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  • This activity is an example of Cooperative Learning in Statistics. It uses student's own data to introduce bivariate relationship using hand size to predict height. Students enter their data through a real-time online database. Data from different classes are stored and accumulated in the database. This real-time database approach speeds up the data gathering process and shifts the data entry and cleansing from instructor to engaging students in the process of data production. Key words: Regression, correlation data collection, body measurements
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  • This activity makes use of a campus-based resource to develop a "capstone" project for a survey sampling course. Students work in small groups and use a complex sampling design to estimate the number of new books in the university library given a budget for data collection. They will conduct a pilot study using some of their budget, receive feedback from the instructor, then complete data collection and write a final report.
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  • This activity uses student's own data to introduce bivariate relationship using hand size to predict height. Students enter their data through a real-time online database. Data from different classes are stored and accumulated in the database. This real-time database approach speeds up the data gathering process and shifts the data entry and cleansing from instructor to engaging students in the process of data production.
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  • This applet generates confidence intervals for means or proportions. The options for confidence intervals for means include "z with sigma," "z with s," or "t." The options for confidence intervals for proportions are "Wald," "Adjusted Wald," or "Score." Users set the population parameters, sample size, number of intervals, and confidence level. Click "Sample," and the applet will graph the intervals. Intervals shown in green contain the true population mean or proportion, while intervals in red do not. The true mean or proportion is shown by a blue line. The applet displays the proportion of intervals containing the population parameter for each sample and a running total of all the samples. Users can also click on a particular interval to display the numerical interval or sort the displayed confidence intervals from smallest to largest. This applet is part of a collection designed to accompany the textbook "Investigating Statistical Concepts, Applications, and Methods" (ISCAM) and is used in Exploration 4.3 on page 327, Investigation 4.3.6 on page 331, and Exploration 4.4 on page 350. This applet also supplements "Workshop Statistics: Discovery with Data," 2nd edition, Activity 19-5 on page 403. Additional materials written for use with these applets can be found at http://www.mathspace.com/NSF_ProbStat/Teaching_Materials/rowell/final/16_cireview_bc322_2.doc and http://www.mathspace.com/NSF_ProbStat/Teaching_Materials/rowell/final/15_sampdistreview_bc322_1.doc.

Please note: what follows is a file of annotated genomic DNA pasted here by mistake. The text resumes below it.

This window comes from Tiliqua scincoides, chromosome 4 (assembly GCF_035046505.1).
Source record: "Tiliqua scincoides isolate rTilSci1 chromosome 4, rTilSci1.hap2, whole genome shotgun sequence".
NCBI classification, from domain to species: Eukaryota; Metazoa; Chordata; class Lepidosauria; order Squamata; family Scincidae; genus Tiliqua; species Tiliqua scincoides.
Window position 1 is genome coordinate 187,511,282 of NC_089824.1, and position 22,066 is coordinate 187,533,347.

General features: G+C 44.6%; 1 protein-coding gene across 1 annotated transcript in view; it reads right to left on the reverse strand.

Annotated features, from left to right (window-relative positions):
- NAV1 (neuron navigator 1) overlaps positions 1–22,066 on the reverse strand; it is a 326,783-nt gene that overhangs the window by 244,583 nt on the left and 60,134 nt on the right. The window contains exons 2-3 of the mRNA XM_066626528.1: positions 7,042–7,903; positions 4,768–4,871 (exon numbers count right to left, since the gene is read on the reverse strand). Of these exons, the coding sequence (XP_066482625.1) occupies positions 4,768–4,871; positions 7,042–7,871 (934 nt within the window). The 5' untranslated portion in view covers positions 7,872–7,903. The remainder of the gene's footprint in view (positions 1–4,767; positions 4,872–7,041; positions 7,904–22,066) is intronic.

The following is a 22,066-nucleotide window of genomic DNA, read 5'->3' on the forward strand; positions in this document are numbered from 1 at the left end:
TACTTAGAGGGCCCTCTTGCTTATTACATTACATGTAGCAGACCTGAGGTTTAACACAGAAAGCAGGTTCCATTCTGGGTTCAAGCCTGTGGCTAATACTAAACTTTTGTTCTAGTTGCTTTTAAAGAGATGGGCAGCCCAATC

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  • This lecture example discusses calculating chance with probabilities (a ratio of occurrence to the whole) or odds (a ratio of occurrence to nonoccurrence). It presents a clinical example of measuring the chance of initiating breastfeeding among 1000 new mothers. Tables are provided in pdf format.
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  • This lecture example discusses type I and type II errors as they apply in a clinical setting.
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  • This lecture example reviews the concept of CIs and their relationship to P values. Tables are provided in pdf format.
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  • This lecture example discusses how two continuous variables relate to one another with a clinical example of the relationship between body mass and fasting blood sugar. It offers three questions to help readers visualize and interpret correlation coefficients.
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  • Because surveys are increasingly common in the medical literature, readers need to be able to critically evaluate the survey method. Two questions are fundamental: 1) Who do the respondents represent? 2) What do their answers mean? This lecture example discusses survey sampling terms and aspects of interpreting survey results.
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  • This page discusses the differences in parametric and nonparametric tests and when to use then.
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